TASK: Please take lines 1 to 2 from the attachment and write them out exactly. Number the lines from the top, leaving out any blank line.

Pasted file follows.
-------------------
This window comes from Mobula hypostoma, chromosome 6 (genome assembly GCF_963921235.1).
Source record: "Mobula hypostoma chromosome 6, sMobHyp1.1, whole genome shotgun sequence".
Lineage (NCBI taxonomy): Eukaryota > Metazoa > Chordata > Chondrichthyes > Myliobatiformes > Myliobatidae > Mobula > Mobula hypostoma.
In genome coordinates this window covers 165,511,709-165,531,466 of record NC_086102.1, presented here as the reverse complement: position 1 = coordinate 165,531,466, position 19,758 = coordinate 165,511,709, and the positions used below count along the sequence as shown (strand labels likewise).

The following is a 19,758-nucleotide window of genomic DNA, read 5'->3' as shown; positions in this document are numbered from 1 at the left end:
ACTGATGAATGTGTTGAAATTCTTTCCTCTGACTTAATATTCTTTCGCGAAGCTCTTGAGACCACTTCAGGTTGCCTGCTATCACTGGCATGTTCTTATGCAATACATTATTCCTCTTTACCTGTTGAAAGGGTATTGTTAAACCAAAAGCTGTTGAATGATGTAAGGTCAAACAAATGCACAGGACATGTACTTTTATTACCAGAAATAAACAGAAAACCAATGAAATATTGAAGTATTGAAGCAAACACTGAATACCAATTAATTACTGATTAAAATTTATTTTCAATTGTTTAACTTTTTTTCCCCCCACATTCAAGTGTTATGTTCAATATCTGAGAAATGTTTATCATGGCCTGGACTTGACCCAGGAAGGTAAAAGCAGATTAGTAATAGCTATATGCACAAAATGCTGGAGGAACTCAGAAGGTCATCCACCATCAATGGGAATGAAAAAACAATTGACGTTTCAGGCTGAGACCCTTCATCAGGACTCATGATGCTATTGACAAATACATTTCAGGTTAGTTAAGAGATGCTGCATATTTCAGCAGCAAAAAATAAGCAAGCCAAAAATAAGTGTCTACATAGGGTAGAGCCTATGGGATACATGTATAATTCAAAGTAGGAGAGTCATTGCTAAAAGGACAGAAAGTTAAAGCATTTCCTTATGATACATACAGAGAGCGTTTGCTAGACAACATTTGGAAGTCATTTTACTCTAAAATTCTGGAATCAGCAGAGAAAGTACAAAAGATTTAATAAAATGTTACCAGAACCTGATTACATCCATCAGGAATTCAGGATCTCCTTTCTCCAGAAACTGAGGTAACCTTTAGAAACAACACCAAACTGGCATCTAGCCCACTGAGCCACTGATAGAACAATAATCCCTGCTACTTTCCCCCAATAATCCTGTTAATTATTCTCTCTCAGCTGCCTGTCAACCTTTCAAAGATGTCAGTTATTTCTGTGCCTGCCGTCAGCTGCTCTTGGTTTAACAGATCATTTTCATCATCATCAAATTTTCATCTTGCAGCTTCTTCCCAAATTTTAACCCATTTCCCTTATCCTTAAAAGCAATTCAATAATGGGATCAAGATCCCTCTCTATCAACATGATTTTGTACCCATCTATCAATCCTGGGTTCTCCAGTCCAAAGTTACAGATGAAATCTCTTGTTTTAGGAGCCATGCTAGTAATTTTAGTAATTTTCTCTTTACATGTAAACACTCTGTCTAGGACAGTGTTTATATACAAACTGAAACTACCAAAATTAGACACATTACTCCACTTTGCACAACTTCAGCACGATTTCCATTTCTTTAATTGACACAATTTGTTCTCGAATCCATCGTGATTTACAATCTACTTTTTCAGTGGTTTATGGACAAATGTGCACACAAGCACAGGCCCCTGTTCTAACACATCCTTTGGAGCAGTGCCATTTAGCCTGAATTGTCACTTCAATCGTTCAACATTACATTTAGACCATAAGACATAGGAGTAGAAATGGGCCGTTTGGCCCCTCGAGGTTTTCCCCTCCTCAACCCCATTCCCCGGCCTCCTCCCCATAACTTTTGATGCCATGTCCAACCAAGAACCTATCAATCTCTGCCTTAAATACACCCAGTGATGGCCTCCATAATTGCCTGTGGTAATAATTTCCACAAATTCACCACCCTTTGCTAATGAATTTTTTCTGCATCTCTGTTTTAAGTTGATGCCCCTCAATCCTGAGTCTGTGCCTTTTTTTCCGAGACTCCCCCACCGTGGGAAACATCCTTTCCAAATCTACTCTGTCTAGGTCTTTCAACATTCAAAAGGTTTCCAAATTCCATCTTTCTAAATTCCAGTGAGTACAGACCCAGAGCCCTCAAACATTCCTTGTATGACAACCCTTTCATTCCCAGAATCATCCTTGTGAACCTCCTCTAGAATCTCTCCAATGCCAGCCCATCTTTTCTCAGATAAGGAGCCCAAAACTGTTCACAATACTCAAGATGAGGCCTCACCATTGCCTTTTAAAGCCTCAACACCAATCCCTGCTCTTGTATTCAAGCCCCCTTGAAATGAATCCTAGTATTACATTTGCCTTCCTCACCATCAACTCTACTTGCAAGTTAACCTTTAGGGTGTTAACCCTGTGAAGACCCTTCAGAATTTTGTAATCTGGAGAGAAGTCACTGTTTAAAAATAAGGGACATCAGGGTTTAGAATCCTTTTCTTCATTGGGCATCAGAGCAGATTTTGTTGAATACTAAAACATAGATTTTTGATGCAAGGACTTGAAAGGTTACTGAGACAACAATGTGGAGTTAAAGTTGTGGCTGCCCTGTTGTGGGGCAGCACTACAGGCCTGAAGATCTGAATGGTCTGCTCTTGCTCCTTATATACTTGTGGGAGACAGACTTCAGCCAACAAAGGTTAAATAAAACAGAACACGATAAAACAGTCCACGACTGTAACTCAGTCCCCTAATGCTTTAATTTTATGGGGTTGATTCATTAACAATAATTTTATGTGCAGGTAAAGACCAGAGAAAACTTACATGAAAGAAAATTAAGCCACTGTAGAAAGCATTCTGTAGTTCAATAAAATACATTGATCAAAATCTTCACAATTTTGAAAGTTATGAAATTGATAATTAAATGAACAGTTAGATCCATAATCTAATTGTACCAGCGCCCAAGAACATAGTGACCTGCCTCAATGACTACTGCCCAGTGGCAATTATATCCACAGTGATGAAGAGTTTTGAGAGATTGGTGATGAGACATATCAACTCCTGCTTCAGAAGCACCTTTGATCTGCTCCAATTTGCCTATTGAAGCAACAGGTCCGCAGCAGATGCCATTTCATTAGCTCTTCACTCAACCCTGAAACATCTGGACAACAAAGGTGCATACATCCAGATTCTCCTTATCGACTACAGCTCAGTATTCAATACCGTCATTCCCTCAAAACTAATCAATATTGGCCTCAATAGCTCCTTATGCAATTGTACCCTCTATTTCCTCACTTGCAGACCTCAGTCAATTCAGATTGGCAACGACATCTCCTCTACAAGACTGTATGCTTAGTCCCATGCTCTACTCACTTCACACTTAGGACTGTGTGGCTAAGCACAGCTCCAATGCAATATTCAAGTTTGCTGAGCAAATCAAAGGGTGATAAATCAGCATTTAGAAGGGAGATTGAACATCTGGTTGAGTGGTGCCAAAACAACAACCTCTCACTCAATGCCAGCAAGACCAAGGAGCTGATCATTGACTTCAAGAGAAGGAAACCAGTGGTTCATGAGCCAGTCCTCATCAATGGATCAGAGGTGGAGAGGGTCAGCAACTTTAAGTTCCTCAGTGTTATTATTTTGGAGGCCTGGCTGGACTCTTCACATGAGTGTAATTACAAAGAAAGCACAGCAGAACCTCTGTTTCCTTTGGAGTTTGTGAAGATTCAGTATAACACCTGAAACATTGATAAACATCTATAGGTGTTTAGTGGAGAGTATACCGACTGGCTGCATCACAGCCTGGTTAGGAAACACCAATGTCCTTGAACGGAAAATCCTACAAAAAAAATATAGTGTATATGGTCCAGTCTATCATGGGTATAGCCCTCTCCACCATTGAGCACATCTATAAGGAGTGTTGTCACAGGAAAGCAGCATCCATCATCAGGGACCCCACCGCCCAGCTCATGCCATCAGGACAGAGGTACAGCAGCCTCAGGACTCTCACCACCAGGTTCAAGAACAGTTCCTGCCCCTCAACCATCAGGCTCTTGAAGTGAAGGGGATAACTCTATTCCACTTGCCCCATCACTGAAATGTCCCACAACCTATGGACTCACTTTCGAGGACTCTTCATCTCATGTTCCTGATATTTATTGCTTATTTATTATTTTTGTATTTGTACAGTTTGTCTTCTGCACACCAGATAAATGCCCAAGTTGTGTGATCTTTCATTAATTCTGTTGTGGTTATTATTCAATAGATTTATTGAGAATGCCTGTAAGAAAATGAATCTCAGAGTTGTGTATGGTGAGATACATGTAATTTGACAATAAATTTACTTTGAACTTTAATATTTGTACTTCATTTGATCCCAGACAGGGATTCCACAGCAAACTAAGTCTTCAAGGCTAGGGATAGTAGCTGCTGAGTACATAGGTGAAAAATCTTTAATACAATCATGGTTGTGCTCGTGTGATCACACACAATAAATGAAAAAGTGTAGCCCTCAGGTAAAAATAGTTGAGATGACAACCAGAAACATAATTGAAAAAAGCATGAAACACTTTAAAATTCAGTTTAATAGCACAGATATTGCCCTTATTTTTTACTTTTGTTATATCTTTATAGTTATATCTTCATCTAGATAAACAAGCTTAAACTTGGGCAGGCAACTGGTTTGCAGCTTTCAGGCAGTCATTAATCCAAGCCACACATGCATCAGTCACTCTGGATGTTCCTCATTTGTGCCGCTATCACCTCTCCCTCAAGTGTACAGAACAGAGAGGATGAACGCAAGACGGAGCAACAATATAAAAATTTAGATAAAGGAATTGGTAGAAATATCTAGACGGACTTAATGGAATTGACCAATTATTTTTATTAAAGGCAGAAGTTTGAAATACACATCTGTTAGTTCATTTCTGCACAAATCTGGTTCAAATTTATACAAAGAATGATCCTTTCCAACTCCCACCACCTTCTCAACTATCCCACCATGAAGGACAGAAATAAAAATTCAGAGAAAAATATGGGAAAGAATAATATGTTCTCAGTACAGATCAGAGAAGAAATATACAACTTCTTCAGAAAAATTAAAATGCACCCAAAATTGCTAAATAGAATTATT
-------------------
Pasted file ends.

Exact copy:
This window comes from Mobula hypostoma, chromosome 6 (genome assembly GCF_963921235.1).
Source record: "Mobula hypostoma chromosome 6, sMobHyp1.1, whole genome shotgun sequence".